Louise Erdrich is a powerhouse writer, with almost 30 books under her belt—novels, poetry, nonfiction, children’s books, and a memoir. She’s also a multiple award winner, including the National Book Award, and a finalist for the Pulitzer Prize. She’s got a broad and loyal fanbase, and for good reason—her prose is gorgeous, and one of her greatest strengths is the ability to create rich, nuanced characters with fully realized lives, desires, needs, and drives. A Louise Erdrich novel is an event, and The Night Watchman deserves to be one. A fictionalized telling of the life of Erdrich’s grandfather, who worked as a night watchman, this book is Erdrich’s first to be set on her family’s home reservation in what is called North Dakota. It’s set in the 1950’s, a time when the US Congress was particularly active in its attempts to terminate treaties with, and rights of, Indigenous peoples. Thomas Wazhashk, the character based on Erdrich’s grandfather, leads a fight against this legislation with the help of his community. Meanwhile, Patrice Paranteau searches for her older sister Vera, who moved to Minneapolis, when Patrice hears rumors that Vera has a child. This is a very bare skeleton of the plot of this sweeping novel, but the ways in which it unfolds—with overlapping stories, relationships between characters, and themes of violence, life and death, love and justice— is sometimes surprising and always engrossing.11
Words Like Thunder: New and Used Anishinaabe Prayers by Lois Beardslee
Lois Beardslee is an award-winning Ojibwe author and artist, perhaps best known for her short story collections—2008’s The Women’s Warrior Societyand 2003’s Lies to Live By—and has a signature way of blending contemporary and traditional Indigenous stories. Words Like Thunderis structured in four parts with circling themes of strength, beauty, loss, resilience, time, family, identity, and land. Climate change and socioeconomic inequality are major pillars of this collection, calling upon the reader to listen. Indigenous ways of caring, adaptation, and healing will be crucial to human survival under climate change. This truth is one of many threads in Words Like Thunder, a collection that affects and inspires in content as much as in style—an utterly readable and beautiful work of poetry.11
Bone Black by Carol Rose GoldenEagle
If you haven’t read about the epidemic of missing and murdered Indigenous women, it behooves you to do so. This novel, by multidisciplinary award-winning Cree artist Carol Rose GoldenEagle, is a crucial work of fiction that takes on this horrifying reality. When Wren StrongEagle’s twin sister Raven goes missing, Wren—dismissed by police—follows media reports and seeks her sister and justice. Justice is a tricky thing, and as Wren goes deeper into a darkness she finds herself both guided by spirits and traditional Indigenous knowledge; and questioning, broken in grief. This book is utterly readable and difficult to process—it’s even more difficult to put down. It’s a beautifully rendered, essential story.11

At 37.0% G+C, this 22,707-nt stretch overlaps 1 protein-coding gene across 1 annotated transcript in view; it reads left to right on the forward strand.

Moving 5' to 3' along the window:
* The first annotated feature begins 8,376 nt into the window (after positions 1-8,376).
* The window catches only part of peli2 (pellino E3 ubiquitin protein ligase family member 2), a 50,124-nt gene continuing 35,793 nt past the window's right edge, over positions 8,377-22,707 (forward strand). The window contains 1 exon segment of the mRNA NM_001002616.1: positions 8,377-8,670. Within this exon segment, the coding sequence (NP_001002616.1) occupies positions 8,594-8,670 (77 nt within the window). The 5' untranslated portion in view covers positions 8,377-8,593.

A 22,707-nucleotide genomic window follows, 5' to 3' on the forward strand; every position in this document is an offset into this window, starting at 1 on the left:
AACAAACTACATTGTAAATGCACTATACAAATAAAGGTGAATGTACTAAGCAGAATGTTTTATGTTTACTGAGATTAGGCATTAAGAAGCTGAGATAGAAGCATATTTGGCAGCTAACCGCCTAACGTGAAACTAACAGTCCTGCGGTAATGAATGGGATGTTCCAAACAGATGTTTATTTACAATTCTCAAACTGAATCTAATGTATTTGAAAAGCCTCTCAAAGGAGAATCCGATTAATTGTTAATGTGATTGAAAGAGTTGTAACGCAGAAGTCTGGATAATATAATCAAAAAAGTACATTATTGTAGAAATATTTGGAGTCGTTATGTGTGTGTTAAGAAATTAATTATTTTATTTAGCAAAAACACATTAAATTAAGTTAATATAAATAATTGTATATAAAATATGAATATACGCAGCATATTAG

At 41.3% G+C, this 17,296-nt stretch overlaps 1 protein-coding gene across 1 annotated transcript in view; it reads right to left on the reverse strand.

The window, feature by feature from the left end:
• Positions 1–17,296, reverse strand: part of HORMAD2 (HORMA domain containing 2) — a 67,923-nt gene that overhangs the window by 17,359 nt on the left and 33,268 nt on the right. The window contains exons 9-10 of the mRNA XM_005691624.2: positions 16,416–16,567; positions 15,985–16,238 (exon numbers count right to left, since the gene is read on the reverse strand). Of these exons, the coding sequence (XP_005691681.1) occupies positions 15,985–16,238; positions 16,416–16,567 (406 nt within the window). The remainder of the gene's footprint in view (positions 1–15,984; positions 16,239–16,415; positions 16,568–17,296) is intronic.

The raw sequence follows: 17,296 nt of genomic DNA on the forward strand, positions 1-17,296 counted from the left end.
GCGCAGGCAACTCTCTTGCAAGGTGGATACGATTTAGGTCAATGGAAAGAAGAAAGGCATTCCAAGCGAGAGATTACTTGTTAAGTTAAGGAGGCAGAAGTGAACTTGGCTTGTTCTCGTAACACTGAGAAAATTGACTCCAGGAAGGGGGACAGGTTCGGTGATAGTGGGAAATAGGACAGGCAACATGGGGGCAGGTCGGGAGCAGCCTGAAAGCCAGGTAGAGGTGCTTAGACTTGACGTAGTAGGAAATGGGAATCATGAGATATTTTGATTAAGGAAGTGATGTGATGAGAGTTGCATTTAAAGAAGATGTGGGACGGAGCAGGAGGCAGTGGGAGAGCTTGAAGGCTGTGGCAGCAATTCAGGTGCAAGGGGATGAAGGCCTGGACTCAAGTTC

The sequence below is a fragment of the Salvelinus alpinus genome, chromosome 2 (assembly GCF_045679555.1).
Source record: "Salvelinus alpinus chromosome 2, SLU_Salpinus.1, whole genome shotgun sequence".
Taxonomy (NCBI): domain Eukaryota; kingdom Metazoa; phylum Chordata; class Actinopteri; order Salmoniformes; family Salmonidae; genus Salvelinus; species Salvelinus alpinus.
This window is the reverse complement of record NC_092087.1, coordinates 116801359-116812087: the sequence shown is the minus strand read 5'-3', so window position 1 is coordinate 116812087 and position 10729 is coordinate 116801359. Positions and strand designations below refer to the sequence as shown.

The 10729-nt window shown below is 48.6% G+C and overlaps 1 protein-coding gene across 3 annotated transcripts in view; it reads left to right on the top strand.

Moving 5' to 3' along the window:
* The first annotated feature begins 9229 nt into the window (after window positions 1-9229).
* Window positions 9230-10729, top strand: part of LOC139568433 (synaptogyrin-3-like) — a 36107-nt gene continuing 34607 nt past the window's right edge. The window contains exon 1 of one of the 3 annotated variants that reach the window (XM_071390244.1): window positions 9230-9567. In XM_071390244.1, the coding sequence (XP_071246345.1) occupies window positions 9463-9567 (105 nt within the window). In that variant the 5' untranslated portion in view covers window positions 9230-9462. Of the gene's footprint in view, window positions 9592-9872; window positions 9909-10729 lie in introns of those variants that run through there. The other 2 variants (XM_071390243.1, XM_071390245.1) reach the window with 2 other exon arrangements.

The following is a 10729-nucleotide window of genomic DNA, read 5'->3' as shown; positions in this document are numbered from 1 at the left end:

Book Description Sources:
5Kickstarter, accessed January 15, 2020, https://www.kickstarter.com/projects/hopelnicholson/love-after-the-end-an-indigenous-two-spirit-anthology.
6Good Reads, accessed January 15, 2020, https://www.goodreads.com/book/show/30644116-the-shoe-boy.
7DCB Young Readers, accessed January 15, 2020, https://www.dcbyoungreaders.com/messenger-93.
849thShelf, accessed January 15, 2020, https://kids.49thshelf.com/Books/H/How-I-Survived.
9Portage & Main Press, accessed January 15, 2020, https://www.portageandmainpress.com/product/breakdown/.
10Portage & Main Press, accessed January 15, 2020, https://www.portageandmainpress.com/product/from-the-roots-up/.
11Sarah Neilsen, “11 of the Most Anticipated Books by Indigenous Authors For the First Half of 2020,” Literary Hub, accessed January 16, 2020, https://bookmarks.reviews/11-of-the-most-anticipated-books-by-indigenous-authors-for-the-first-half-of-2020/?fbclid=IwAR2SRKlyfEmZC6rHguq0HpEVffwrLBIwasTkHs8PXPcji0yxqWCdmSROfw0.